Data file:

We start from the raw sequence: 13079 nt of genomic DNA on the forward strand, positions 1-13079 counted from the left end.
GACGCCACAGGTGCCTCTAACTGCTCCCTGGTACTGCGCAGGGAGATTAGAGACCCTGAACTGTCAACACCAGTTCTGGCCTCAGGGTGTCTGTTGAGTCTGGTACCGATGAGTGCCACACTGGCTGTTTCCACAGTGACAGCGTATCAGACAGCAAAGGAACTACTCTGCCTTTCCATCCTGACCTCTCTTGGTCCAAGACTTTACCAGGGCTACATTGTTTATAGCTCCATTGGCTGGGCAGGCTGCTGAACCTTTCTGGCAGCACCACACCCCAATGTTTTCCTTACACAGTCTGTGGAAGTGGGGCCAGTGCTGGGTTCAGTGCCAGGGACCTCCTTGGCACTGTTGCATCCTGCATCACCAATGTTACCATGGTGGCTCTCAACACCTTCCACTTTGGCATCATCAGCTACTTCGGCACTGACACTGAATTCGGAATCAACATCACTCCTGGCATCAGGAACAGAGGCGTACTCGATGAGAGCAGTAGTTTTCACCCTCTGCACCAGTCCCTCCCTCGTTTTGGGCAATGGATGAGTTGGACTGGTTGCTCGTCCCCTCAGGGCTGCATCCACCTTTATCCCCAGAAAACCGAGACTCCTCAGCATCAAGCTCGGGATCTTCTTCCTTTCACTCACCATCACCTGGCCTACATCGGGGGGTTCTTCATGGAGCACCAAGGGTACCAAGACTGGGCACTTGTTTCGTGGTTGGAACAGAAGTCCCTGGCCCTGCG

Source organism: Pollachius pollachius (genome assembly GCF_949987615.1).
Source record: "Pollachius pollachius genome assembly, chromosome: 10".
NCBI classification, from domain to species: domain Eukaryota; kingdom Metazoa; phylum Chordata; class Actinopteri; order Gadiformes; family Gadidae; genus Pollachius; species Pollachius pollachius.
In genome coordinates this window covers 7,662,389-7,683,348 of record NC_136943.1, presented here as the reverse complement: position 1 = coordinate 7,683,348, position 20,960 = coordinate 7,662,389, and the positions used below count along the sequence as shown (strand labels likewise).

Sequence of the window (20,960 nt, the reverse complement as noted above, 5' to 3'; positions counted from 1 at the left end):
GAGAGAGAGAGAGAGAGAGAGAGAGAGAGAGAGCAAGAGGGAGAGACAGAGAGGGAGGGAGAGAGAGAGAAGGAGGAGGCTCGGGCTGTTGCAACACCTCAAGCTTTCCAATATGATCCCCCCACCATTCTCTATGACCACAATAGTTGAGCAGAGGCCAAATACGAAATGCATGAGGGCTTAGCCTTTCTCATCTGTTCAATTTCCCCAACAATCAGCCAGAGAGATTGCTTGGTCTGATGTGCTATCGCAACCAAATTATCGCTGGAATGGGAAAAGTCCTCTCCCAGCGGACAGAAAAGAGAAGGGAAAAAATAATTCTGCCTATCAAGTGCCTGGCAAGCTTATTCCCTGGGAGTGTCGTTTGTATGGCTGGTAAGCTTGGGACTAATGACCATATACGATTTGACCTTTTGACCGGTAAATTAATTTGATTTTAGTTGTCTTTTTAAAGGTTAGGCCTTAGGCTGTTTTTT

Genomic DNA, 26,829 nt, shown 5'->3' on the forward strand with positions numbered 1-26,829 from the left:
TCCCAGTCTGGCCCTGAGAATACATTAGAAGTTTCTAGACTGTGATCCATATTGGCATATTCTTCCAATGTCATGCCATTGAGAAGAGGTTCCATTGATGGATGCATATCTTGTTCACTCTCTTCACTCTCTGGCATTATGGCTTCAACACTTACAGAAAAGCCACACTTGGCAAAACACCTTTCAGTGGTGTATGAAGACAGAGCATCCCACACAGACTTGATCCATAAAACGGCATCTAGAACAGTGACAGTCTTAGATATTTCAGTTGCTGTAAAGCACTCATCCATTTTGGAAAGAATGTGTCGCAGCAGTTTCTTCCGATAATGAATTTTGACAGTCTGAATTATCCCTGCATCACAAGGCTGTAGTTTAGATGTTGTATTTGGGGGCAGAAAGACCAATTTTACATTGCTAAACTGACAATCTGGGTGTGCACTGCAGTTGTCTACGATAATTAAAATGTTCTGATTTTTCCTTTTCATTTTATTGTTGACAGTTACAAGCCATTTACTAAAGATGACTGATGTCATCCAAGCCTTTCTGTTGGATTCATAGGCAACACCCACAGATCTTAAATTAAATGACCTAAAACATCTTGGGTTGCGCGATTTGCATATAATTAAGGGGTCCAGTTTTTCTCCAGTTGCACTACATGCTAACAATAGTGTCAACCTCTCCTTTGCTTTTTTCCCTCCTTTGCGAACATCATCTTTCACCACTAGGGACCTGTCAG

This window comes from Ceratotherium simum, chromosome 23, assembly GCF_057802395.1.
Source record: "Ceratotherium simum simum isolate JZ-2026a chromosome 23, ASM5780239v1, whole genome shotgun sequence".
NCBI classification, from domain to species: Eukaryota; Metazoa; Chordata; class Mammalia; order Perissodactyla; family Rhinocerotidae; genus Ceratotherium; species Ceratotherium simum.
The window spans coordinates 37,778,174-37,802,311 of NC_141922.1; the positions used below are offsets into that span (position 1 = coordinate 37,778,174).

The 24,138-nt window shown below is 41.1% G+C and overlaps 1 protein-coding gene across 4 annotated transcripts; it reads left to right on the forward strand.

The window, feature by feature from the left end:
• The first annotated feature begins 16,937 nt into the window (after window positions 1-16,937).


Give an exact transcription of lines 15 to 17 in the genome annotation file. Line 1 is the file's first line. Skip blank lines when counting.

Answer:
The 24,138-nt window shown below is 41.1% G+C and overlaps 1 protein-coding gene across 4 annotated transcripts; it reads left to right on the forward strand.

The window, feature by feature from the left end:
• The first annotated feature begins 16,937 nt into the window (after window positions 1-16,937).